There are deposit insurance schemes for cases where a bank goes bankrupt. However, none of these schemes has enough funds for the case of even a medium-sized bank failing. It's possible that there will be legislation for other banks that didn't go bankrupt to pay the missing insurance funds, but that's not guaranteed. Where I live, there is a limit for deposit insurance, and the limit is per-(depositer,bank). So you can deposit the limited amount to let's say 5 banks each, and you have increased the total limit five-fold. Check the local laws where you live, and consider also that enough funds to pay the insured amount don't exists so the entire system is on very shaky ground.
For having a huge amount of money as cash, there are three feasible options:
- Put all of it into a money market fund of the local currency. Since this is not a deposit, it's not guaranteed by deposit insurance schemes. However, most likely cases for preventing a big bank crisis will save all banks except maybe one that is in huge troubles, so big troubles it isn't worth saving. A true money market fund has diversified its money market instruments, so if one bank fails it will lose maybe 10% of its value (and that happens only in a really really big crisis). Also a true money market fund has short maturity on all its instruments (let's say average maturity of 3 months), so some cases of banks going bankrupt happen in the following way: (1) bank goes into trouble, (2) bank goes bankrupt, and if the difference between (1) and (2) is more than 3 months, the money market fund would have to do a decision to reinvest into instruments of a troubled bank which it obviously won't do. Due to short duration of the instruments, its value doesn't fluctuate with interest rates. Never ever use a "short interest" fund that isn't true money market fund: they often invest in variable-rate instruments (short duration, long maturity), commercial papers, etc. to have maybe 0.1% more annual yield in good times, but reduce in value 10-30% in bad times easily.
- Fund investing in short-term government bonds in the local currency. The shoter the term, the less the value of the fund varies with fluctuating interest rates. A normal government bond fund can easily decrease 10% even 15% in value during times where interest rates increase. Usually governments don't go bankrupt.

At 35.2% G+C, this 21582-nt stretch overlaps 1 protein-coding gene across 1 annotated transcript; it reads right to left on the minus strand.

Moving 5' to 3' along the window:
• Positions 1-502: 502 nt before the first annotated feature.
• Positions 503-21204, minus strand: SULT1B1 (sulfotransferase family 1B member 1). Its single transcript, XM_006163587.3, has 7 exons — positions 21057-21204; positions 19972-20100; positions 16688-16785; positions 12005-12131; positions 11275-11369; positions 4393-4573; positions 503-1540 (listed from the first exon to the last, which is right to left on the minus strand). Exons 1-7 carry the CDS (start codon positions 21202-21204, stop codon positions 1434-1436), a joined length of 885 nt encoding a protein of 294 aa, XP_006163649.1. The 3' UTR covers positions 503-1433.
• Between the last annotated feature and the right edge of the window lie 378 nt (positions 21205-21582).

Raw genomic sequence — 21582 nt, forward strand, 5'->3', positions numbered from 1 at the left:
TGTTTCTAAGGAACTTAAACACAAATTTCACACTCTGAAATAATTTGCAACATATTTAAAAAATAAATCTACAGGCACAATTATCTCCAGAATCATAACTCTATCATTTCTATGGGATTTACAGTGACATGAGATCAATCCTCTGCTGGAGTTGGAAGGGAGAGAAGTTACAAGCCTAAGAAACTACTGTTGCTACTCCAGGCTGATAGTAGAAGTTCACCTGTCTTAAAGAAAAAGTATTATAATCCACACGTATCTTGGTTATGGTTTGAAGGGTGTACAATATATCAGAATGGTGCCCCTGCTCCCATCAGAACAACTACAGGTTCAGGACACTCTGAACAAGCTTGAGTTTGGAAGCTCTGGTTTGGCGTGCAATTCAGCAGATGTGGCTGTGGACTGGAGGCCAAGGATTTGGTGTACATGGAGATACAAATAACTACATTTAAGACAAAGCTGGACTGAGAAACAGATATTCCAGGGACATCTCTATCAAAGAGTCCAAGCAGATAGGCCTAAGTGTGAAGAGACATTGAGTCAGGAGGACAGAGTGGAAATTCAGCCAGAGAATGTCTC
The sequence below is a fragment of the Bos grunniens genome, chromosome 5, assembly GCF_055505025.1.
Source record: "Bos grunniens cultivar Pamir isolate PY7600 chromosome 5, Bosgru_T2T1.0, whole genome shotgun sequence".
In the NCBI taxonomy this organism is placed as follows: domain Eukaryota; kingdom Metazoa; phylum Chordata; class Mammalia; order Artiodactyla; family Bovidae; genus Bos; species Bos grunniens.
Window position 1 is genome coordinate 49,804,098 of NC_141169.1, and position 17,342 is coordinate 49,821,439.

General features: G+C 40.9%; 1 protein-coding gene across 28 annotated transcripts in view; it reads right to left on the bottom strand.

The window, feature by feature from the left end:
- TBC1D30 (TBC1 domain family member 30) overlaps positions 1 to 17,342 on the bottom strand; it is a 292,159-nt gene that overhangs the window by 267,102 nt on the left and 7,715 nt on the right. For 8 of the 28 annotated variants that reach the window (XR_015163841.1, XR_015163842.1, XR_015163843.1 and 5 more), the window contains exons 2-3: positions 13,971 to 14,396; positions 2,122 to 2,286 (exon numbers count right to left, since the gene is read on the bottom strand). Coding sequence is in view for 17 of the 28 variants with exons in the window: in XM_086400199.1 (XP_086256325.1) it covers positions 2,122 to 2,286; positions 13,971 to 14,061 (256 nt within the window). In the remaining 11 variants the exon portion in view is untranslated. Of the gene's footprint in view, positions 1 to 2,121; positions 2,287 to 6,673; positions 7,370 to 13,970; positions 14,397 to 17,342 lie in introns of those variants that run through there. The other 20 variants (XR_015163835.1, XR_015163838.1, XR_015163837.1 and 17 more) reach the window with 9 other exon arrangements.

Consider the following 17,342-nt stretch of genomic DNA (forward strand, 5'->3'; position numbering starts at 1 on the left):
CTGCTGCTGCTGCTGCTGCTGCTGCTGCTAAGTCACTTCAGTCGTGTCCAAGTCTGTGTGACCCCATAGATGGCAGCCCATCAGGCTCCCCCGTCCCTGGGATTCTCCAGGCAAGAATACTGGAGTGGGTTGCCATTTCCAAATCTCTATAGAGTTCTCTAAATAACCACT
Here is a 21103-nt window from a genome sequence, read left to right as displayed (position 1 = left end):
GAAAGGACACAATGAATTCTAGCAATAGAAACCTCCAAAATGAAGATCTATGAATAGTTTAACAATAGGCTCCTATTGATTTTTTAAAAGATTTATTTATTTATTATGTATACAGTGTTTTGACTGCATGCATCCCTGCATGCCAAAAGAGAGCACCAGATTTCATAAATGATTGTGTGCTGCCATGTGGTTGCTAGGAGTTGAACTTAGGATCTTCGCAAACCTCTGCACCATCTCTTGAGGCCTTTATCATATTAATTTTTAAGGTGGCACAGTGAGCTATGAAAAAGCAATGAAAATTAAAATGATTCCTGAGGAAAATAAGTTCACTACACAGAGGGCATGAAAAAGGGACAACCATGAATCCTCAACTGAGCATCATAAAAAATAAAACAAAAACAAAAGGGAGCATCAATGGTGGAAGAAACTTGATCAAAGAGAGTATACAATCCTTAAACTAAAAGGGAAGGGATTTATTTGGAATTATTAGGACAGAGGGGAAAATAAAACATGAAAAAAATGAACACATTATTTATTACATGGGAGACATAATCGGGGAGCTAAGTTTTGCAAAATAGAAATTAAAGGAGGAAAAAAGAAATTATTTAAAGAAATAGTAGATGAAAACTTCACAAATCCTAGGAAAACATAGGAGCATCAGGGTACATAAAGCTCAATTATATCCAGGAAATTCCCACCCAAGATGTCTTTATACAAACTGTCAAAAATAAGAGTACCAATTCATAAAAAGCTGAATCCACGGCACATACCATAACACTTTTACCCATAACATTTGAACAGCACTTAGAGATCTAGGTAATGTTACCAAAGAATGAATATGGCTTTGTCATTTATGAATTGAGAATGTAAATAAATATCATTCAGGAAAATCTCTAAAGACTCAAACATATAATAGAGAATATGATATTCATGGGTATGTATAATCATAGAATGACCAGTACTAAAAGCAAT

- Multiple accounts in different banks. The idea is to diversify, so if one bank goes bankrupt, you still have the other accounts. Also in some countries this increases the maximum limit for the deposit insurance, so if you believe in the usefulness and credibility of the deposit insurance scheme, this can be very useful.
If you choose bank accounts, always use accounts not connected to a debit card. If you have a debit card on one account on one bank, open a different account on the same bank and use that for part of the large sum of money (with rest being in other banks of course). Also carefully guard your online banking credentials.
Credit card theft isn't usually a consideration since if you didn't make a payment, you can usually dispute it without having to pay it. Also the credit limit usually is very low and applies for the whole month, unlike debit card limits which usually are per-day and can be quite large indeed.
If you don't believe in deposit insurance, or if your amount deposited is orders of magnitude above the insurance amount, my suggestion would be either fund (1) or fund (2).
If you aren't scared by daily fluctuations of value and the threat of your investment temporarily (for a period of 5 years let's say) decreasing in value at most 15%, then you can consider a normal government bond fund too.
Funds aren't something to be concerned about. If the fund maintainer goes bankrupt, they money is still there, and either a new maintainer takes over the fund, or the money will be delivered back to investors. In countries having a well-regulated financial sector, funds are usually as safe as the investments the fund makes are. About the only problem with funds is that some have high fees. Check the fees before investing.